Spending the Holidays in Germany

CBYX 2015-16 participant Bonnie J. writes about her experience celebrating the holidays and finding new perspectives in Freiburg, Germany, while sharing the United States’ sense of diversity.

I’ve always worked on Christmas Day. My family restaurant required the workforce of my entire family to set business into motion, which required the loss of about twenty well deserved school vacations from twenty high school cousins, all of whom where dragged in by their parents to serve our customers. The usual customer suspects were Bostonians who enjoyed eating Chinese food more than shoveling slush outside on a snowy day.

But this year was different: I woke up in the Black Forest on Christmas day. My host family always celebrates Christmas in the region; the parents of my host father began the tradition during their honeymoon. That was fifty years ago, and the incredibly hospitable owners of the farm where we were staying still maintained the best relations with my host family.

Yesterday morning we decorated a Christmas tree as we watched historical photographs of the farm and area – still in that ’80s slide format – projected onto a screen. Today we ate dinner together, sang Christmas carols, and opened presents around an open fire.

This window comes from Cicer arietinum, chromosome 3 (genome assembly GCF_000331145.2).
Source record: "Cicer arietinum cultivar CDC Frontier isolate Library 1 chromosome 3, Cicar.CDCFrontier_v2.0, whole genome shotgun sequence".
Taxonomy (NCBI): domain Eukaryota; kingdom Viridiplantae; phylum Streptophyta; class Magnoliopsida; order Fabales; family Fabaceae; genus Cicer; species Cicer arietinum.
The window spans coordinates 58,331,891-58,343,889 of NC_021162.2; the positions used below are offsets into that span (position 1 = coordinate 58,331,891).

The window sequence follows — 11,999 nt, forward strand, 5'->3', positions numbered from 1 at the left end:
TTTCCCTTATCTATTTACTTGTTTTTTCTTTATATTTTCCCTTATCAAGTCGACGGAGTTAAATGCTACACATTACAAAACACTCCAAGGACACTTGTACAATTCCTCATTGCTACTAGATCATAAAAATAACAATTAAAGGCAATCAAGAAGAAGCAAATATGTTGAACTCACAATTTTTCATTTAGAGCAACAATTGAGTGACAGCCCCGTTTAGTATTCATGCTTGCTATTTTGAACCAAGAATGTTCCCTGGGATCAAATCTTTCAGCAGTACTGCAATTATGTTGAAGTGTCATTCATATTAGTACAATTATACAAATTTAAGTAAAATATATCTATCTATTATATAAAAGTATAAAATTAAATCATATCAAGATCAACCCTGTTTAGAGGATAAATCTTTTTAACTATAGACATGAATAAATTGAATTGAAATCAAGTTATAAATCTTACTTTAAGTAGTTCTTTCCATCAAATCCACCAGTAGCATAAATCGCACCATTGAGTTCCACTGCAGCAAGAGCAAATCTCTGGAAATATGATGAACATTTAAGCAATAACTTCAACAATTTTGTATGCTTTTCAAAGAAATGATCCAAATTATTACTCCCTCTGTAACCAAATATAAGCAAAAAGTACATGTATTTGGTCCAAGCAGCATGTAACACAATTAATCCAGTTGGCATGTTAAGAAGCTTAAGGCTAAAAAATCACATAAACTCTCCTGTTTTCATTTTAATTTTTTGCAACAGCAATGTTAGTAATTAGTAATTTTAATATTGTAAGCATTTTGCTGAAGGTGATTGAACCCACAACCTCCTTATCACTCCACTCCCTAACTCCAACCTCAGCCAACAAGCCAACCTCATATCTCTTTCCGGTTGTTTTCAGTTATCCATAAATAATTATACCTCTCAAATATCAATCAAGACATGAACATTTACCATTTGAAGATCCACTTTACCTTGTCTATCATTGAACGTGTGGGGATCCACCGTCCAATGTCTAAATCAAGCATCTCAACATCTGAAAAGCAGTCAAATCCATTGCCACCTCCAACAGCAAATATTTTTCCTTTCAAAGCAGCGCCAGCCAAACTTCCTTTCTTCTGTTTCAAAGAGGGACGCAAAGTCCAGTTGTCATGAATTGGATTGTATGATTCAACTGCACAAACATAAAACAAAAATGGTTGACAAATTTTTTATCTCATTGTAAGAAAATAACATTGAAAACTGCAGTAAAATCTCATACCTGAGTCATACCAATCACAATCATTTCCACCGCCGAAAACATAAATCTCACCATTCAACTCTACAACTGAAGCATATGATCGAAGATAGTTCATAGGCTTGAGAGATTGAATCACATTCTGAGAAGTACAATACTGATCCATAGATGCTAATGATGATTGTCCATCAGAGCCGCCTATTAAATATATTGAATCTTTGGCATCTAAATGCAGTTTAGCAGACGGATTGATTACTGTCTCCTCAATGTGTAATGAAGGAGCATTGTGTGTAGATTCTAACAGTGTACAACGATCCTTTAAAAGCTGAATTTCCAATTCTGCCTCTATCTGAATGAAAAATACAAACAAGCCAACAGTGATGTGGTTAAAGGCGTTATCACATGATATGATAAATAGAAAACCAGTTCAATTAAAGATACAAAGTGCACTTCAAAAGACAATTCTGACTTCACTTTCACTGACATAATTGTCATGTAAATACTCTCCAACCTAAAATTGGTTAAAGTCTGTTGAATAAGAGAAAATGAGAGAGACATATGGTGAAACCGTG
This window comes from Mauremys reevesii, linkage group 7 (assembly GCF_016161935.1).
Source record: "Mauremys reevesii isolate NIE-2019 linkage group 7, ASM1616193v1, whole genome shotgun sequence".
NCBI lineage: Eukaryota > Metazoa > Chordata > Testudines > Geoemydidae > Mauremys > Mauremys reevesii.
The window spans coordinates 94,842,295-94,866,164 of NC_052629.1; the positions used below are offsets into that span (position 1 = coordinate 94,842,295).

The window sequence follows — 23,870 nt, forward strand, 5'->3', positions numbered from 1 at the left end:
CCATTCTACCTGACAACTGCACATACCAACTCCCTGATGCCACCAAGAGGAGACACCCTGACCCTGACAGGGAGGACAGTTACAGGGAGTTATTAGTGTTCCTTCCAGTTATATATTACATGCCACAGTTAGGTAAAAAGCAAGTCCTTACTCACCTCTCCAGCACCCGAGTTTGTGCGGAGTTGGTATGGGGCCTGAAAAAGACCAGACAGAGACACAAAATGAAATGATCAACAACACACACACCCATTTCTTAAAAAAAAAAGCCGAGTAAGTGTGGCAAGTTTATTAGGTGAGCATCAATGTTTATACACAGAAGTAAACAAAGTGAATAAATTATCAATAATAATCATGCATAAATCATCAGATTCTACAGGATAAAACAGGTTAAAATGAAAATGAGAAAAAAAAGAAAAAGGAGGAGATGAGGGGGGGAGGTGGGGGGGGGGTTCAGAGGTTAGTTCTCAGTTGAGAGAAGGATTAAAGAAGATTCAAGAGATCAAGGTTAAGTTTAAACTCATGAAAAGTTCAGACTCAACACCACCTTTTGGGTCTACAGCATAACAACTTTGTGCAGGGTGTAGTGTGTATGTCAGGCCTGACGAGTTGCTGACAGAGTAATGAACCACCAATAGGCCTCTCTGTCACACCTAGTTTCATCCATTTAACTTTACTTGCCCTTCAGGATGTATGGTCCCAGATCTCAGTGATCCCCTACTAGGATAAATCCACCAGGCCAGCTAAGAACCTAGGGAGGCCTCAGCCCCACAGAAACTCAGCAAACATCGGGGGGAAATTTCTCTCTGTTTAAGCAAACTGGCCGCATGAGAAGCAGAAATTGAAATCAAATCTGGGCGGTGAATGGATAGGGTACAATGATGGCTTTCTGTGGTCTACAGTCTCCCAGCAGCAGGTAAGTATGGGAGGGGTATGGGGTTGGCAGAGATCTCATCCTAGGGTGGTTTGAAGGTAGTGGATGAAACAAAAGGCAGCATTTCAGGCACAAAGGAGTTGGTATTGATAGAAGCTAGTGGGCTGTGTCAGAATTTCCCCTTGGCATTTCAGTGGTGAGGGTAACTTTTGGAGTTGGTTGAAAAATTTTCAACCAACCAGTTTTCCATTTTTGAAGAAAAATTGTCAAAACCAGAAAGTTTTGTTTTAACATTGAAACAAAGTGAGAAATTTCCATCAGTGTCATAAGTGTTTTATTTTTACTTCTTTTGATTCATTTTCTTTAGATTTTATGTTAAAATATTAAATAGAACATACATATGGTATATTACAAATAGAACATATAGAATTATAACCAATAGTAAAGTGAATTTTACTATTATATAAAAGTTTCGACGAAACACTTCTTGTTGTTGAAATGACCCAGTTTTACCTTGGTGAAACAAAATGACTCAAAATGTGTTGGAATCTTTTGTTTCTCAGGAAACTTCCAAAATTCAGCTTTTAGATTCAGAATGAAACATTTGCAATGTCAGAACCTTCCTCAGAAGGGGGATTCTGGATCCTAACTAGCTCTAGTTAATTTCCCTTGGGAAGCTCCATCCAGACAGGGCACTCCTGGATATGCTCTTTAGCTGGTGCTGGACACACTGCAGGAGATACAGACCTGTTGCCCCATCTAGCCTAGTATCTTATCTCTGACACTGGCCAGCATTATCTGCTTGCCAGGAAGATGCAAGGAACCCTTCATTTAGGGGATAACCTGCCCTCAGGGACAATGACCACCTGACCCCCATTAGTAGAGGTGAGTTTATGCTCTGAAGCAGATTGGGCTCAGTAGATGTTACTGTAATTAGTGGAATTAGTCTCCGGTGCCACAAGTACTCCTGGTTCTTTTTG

It was around the time that I began opening my presents – I received an Andy Warhol biography from my host father; we’d been to an art museum in Stuttgart and he saw my obsession with the 1960’s – it was then that I realized that my “other” American self was still back home: that the same day, six hours earlier than German time, had just started to begin, and my other American self would have been packing take-out and probably would have spilled hot and sour soup on the floor. My mother would have told me to mop it up, and I would have finished the task before the end of her talk, knowing the satisfaction of eating a feast after a day’s worth of hard work would come later.

I opened the next present – German chocolates from my host sister – and I thought: “What am I doing here in Germany?”

I turned to my host mother: “I’ve never received so many presents for Christmas in my life,” I exclaimed, four presents scattered on my lap, “Is this normal?”

I thought back to when I arrived in Germany in September, when I was asking “Is it normal?” to my host mom, about all aspects of unfamiliar German life.

“Is it normal,” I had asked her while riding the Bahn, “For most people to not go to church every Sunday?”

“Is it normal,” I had asked around our dinner table, “For people to just accept having universal healthcare and an open university system?”

What an alien Christmas I was having: I hadn’t decorated Christmas trees since Kindergarten, I’d only get hand-me-downs, as far as Christmas presents went, and my family didn’t take any pictures in the 80’s; they were too busy setting up the restaurant and dealing with a newfound urban life as immigrants in the United States, from a country that wasn’t even recognized by the United Nations anymore. And family caroling? – you’d get a laugh and a “no thank you” from anyone I know my age back home.